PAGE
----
How marketing decoys influence decision-making

November 6, 2017, Society for Neuroscience
Credit: CC0 Public Domain

The neural underpinnings of the decoy effect—a marketing strategy in which one of three presented options is unlikely to be chosen but may influence how an individual decides between the other two options—are investigated in new neuroeconomic research published in JNeurosci using neuroimaging and brain stimulation.

To make a decision, the brain encodes values for available choices and an individual then theoretically chooses the option with the highest value. In reality, however, these choices are made in varying contexts that may have a role in the value calculation of each option.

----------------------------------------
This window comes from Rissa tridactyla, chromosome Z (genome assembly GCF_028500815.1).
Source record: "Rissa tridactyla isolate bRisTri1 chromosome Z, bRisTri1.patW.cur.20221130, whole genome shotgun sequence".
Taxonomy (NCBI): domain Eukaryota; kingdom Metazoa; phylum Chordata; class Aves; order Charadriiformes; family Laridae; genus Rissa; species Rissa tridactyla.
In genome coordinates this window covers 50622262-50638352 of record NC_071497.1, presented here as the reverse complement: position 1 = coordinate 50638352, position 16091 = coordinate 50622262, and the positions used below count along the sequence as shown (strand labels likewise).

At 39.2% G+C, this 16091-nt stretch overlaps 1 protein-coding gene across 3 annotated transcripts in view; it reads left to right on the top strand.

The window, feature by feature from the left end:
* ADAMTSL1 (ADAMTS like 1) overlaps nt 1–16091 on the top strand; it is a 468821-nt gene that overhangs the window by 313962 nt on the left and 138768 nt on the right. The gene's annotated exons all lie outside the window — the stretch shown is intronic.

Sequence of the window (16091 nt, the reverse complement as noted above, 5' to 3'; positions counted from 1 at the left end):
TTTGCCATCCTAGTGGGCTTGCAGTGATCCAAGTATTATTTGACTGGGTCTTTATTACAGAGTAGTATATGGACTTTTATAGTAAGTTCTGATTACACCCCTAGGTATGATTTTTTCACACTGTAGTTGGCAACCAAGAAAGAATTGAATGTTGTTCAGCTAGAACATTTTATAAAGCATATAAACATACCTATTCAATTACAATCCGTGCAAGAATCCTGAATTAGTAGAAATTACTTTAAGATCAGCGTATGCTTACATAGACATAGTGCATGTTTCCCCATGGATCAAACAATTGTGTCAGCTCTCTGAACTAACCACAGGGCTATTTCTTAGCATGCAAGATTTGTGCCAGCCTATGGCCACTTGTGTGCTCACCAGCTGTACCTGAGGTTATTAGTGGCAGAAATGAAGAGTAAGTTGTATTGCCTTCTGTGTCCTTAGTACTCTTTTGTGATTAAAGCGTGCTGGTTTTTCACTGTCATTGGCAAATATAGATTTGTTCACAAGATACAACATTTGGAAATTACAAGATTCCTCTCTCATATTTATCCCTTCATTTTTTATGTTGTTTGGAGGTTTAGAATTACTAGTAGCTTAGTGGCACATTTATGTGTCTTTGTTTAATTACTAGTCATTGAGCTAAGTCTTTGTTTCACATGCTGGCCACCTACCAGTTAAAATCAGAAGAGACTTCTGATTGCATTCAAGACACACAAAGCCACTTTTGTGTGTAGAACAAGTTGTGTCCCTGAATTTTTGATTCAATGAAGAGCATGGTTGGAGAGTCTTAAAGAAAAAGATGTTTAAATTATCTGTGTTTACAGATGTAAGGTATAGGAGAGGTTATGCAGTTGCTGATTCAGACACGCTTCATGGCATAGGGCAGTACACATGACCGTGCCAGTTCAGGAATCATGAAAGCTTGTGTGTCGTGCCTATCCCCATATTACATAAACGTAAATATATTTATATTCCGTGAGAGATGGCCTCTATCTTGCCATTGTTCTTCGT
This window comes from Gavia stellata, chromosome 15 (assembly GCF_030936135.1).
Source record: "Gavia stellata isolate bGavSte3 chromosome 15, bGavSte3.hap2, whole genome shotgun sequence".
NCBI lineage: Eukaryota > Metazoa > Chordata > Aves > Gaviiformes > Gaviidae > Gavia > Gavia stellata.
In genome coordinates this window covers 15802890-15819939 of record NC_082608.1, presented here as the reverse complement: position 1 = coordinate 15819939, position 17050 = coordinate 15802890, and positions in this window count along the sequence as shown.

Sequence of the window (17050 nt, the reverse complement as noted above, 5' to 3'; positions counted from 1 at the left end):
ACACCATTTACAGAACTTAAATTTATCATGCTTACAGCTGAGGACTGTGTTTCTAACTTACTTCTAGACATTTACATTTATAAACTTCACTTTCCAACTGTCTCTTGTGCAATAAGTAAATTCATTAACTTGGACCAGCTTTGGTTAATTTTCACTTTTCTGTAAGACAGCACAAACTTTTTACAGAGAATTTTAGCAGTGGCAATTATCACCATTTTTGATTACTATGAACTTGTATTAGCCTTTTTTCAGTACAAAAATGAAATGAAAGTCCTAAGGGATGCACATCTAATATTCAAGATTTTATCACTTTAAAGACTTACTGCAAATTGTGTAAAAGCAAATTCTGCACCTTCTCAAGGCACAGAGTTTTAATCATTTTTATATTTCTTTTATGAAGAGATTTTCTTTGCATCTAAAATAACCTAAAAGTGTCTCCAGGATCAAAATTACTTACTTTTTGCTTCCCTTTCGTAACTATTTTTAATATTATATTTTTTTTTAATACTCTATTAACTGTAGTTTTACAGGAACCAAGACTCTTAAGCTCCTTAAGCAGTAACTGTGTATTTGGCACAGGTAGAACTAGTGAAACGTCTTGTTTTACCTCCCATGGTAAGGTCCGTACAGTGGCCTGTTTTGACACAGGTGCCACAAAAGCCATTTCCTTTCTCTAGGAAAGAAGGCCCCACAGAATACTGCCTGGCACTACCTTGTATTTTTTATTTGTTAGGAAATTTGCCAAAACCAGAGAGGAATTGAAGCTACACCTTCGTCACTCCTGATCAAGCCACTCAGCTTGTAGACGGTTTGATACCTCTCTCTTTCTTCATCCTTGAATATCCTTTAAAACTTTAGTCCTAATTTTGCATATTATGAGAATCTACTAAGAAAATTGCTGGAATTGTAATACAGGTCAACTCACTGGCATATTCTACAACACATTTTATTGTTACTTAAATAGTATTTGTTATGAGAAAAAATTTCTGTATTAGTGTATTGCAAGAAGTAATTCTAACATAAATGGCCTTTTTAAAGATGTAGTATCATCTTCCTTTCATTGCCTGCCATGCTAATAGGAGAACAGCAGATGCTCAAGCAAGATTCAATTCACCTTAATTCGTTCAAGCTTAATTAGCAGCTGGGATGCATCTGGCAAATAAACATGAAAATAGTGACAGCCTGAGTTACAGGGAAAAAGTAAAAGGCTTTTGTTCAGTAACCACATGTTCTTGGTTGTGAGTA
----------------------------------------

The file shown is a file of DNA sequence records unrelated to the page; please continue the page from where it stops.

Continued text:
Chen-Ying Huang and Wen-Jui Kuo led a team of neuroscientists and economists to investigate this question by conducting two experiments with in Taiwan. Participants were asked to make choices between two and three restaurant meals based on price and rating information from the website enjoygourmet.com.

The researchers observed greater value-related activity in the left ventral striatum when the chosen option was superior to the decoy, compared with the situation where the same chosen option was not. Their imaging and transcranial magnetic simulation work also revealed that input from the frontal region of the brain has a role in correcting this bias.

Explore further: Brain study shows why some people are more in tune with what they want

More information: Why Do Irrelevant Alternatives Matter? An fMRI-TMS Study of Context-Dependent Preferences, Journal of Neuroscience, DOI: 10.1523/JNEUROSCI.2307-16.2017

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